I recall a meeting some time ago with an account executive from a security provider; it doesn’t really matter which one. Since I was in charge of security for the corporation, he was interested in learning more about my security program (selling a product/service his company had developed).
The conversation was typical with what I have experienced again and again. While I tried to educate him about the problems a C(I)SO is facing, he was thinking and asking questions in terms of boxes and SOWs:
- “So what do you do for DLP…”, or
- “…what do you do about NAC…/SOC…/…Firewall…/Antivirus/Malware…/IDS…/IPS…/…etc.”, or
- “Hey, our new version 7.09 of XYZ is now capable of real-time distillation of ultrahigh-density security quarks – do you want to get a free demo? We will install it for you onsite for 4 weeks all for free…”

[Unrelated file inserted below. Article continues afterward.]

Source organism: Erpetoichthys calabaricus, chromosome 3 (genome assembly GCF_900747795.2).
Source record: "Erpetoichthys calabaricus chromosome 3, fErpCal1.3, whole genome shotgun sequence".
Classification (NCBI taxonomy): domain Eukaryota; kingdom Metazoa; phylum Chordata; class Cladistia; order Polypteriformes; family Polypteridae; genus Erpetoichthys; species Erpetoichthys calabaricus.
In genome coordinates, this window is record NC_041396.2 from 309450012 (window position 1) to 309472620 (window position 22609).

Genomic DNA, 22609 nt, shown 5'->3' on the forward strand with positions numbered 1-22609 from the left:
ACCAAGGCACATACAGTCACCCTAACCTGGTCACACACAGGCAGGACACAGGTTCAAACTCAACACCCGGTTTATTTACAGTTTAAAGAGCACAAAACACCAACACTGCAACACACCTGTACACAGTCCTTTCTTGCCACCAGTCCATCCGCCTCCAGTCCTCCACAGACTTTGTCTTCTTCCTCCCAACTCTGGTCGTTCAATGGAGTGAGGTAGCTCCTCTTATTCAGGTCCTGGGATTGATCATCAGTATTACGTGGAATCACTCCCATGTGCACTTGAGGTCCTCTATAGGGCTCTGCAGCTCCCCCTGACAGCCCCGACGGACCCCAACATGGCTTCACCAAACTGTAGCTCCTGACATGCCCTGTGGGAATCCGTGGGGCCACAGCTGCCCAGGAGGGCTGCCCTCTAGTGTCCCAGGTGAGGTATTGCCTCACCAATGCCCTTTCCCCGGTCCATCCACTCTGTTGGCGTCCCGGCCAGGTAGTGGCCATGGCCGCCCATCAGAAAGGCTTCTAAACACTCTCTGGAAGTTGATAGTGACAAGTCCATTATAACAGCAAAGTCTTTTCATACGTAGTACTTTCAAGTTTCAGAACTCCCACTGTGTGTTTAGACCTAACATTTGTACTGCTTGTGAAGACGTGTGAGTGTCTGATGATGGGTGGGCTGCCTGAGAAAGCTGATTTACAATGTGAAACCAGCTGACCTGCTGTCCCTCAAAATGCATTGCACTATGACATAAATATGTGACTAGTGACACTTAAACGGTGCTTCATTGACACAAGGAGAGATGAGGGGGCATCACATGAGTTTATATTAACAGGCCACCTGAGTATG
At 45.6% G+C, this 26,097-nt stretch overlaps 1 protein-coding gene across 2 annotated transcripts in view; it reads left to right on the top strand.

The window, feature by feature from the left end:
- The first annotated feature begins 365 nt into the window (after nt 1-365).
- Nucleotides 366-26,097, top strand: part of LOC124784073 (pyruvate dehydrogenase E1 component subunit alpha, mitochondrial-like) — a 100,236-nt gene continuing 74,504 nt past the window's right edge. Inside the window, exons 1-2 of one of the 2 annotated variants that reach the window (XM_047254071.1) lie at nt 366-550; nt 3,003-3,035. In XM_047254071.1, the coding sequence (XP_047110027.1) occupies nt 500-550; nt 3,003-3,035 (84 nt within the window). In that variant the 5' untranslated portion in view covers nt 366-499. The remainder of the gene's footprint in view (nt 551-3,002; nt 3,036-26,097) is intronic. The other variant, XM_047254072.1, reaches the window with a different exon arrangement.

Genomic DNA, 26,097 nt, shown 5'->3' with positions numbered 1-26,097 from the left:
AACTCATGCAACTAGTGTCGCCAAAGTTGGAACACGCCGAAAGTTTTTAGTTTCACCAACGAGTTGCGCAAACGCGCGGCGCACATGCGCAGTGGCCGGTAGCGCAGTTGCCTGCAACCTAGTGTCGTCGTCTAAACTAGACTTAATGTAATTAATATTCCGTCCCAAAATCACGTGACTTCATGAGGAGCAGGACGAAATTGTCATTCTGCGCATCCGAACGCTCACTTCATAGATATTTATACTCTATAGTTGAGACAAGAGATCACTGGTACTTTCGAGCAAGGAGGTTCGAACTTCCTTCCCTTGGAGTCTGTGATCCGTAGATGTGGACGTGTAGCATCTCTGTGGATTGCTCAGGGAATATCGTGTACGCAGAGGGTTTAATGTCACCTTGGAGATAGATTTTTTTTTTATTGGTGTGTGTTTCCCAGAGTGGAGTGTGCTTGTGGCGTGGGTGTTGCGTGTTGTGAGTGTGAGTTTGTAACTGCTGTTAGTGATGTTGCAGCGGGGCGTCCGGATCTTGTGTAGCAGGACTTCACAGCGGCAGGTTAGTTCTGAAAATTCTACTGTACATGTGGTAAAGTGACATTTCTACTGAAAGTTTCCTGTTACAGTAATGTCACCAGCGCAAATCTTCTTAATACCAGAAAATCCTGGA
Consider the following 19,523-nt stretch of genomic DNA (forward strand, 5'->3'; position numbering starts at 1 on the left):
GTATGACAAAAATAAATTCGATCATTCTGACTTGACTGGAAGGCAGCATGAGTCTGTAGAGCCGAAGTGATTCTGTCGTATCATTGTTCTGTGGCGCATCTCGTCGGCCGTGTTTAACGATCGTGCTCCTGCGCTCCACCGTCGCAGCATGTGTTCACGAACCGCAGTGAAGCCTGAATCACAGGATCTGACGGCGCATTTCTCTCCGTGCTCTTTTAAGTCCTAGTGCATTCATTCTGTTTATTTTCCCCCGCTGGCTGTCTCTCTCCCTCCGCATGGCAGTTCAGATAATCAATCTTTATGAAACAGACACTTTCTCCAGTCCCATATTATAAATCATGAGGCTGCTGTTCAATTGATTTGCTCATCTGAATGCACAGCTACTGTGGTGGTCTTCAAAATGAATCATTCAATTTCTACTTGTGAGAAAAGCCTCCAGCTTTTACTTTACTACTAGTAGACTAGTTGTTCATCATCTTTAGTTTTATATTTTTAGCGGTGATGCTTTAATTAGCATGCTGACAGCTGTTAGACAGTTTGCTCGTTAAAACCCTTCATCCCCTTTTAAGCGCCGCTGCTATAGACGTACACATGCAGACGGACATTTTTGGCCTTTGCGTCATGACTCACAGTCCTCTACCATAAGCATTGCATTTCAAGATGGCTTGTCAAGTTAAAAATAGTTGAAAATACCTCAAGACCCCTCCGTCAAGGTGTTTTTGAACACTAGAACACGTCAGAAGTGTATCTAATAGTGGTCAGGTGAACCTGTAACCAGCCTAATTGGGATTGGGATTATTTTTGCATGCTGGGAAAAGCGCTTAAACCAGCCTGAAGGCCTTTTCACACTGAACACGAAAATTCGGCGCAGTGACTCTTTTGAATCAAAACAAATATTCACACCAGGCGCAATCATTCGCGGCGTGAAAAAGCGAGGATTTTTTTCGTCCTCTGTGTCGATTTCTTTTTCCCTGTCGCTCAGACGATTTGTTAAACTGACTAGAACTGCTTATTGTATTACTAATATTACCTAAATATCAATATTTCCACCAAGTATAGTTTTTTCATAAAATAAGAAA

For those of you who have been in a similar situation, you know where I am going with this.
Needless to say, I had no one in my team that was available for a duration of 4 weeks (or anything less than that) to assess if their product was doing what it was supposed to be doing, with no clear business objective/goal to accomplish just because the vendor was there with his “little” product he wanted to place with us.
While I tried multiple times to establish a conversation about our company’s business strategy, how we tried to align the security strategy with it, how we were having an internal data classification project going on to help us understand our assets better, and how we would be doing a process analysis to have a true Business Impact Analysis (BIA) performed later to know where critical focal points should be, that person was circling back constantly to his products.
In case it wasn’t evident, I ended our relationship shortly after this discussion.
So, what are the types of security conversations that should take place before diving into products? The focus of these conversations should be to understand the customer’s business, their industry, their regulatory and competitive exposure, their risks related to data, and how this data is being used in their processes.